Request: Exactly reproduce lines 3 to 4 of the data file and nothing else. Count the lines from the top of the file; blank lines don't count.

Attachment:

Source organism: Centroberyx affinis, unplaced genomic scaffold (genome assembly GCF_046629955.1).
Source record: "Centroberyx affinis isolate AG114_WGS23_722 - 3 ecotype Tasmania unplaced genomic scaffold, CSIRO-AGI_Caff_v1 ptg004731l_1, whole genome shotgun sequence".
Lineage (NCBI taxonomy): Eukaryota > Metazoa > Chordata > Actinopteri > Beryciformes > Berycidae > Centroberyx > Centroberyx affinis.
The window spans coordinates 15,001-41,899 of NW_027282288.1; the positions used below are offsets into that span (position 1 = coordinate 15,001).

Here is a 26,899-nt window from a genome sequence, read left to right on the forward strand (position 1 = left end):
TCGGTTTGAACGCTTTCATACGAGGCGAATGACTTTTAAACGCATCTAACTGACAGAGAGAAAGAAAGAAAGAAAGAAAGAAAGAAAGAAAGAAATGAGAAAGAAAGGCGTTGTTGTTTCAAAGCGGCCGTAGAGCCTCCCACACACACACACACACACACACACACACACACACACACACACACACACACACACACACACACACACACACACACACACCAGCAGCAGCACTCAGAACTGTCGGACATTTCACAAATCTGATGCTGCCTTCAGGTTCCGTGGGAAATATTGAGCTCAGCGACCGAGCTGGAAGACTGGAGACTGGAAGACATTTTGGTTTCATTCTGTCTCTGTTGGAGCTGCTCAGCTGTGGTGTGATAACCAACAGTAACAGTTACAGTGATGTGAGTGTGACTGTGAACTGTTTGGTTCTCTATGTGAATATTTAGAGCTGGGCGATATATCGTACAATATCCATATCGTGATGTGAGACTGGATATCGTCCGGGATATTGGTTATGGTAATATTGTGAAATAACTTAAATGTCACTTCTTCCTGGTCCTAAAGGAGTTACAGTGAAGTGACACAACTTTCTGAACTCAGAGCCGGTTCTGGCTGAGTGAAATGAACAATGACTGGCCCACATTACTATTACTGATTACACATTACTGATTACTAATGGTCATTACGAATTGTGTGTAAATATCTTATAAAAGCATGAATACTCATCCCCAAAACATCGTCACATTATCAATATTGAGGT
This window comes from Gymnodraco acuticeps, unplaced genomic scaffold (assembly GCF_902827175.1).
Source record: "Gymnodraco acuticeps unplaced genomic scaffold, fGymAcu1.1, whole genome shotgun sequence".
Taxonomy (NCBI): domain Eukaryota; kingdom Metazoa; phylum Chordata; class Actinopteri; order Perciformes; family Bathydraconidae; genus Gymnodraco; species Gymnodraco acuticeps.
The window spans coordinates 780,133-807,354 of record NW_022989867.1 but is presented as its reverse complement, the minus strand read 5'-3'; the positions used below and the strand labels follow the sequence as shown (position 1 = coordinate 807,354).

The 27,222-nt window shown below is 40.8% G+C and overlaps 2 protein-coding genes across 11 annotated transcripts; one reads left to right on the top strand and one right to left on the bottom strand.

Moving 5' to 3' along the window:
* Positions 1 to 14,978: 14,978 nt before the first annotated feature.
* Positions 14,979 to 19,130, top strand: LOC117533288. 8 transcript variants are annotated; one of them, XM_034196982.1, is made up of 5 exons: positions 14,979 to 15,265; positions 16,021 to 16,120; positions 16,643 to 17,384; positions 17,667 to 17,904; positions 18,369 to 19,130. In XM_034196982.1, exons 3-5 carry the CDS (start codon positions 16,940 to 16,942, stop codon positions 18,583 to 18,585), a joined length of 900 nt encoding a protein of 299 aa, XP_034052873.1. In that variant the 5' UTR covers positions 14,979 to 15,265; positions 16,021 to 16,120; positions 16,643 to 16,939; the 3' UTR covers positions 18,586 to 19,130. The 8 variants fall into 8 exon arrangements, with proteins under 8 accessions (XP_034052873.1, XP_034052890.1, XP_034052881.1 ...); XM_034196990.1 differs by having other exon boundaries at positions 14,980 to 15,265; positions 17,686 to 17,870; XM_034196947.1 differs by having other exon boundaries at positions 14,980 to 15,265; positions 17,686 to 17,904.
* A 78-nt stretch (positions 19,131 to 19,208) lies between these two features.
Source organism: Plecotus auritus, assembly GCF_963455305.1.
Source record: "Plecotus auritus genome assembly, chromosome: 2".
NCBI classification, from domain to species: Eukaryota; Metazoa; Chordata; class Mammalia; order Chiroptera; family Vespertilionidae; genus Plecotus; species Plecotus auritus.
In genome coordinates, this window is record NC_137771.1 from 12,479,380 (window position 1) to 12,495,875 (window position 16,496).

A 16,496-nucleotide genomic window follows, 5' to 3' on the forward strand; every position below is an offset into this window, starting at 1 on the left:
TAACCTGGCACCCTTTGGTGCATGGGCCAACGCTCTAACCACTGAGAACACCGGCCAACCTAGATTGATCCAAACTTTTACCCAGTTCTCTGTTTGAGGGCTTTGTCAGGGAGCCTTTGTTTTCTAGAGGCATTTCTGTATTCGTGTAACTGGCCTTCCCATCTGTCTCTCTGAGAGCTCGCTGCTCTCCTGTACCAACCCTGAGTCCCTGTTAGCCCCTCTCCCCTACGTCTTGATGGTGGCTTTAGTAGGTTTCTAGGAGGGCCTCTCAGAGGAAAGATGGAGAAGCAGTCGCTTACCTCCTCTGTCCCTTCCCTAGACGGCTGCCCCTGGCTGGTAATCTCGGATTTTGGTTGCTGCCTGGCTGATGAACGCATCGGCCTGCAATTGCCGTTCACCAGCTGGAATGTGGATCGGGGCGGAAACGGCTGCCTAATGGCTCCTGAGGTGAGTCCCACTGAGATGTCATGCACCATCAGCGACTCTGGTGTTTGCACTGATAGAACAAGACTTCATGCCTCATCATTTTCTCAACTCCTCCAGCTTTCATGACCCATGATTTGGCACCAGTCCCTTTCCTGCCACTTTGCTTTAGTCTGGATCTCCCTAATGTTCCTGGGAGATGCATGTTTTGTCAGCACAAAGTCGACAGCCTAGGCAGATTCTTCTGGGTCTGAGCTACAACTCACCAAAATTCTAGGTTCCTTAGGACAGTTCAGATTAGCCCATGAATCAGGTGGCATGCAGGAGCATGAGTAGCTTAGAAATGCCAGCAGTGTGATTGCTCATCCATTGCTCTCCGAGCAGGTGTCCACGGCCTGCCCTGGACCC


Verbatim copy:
Lineage (NCBI taxonomy): Eukaryota > Metazoa > Chordata > Actinopteri > Beryciformes > Berycidae > Centroberyx > Centroberyx affinis.
The window spans coordinates 15,001-41,899 of NW_027282288.1; the positions used below are offsets into that span (position 1 = coordinate 15,001).